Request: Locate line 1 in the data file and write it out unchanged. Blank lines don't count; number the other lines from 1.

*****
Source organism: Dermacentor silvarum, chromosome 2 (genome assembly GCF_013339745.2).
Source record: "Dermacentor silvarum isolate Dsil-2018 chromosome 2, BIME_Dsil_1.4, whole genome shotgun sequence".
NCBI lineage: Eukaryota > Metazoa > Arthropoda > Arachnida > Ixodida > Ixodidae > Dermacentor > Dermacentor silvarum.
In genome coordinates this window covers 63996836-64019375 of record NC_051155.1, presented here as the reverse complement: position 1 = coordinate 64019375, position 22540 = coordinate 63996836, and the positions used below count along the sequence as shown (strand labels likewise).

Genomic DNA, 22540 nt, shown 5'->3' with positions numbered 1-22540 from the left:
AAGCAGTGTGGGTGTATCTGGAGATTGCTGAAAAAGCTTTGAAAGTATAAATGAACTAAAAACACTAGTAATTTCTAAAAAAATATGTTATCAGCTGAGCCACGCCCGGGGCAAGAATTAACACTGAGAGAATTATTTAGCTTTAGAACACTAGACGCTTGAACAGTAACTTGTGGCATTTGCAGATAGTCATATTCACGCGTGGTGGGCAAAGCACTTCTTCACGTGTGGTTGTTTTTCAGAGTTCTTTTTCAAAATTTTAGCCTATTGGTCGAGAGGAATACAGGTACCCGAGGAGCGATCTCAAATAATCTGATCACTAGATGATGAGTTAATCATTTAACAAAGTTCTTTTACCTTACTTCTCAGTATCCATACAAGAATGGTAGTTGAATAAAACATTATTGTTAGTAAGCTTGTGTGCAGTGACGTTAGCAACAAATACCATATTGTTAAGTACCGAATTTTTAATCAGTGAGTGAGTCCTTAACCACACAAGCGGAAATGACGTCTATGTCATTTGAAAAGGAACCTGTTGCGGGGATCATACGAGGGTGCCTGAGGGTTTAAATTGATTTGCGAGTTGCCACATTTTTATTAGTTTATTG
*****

Source organism: Dermacentor silvarum, chromosome 2 (genome assembly GCF_013339745.2).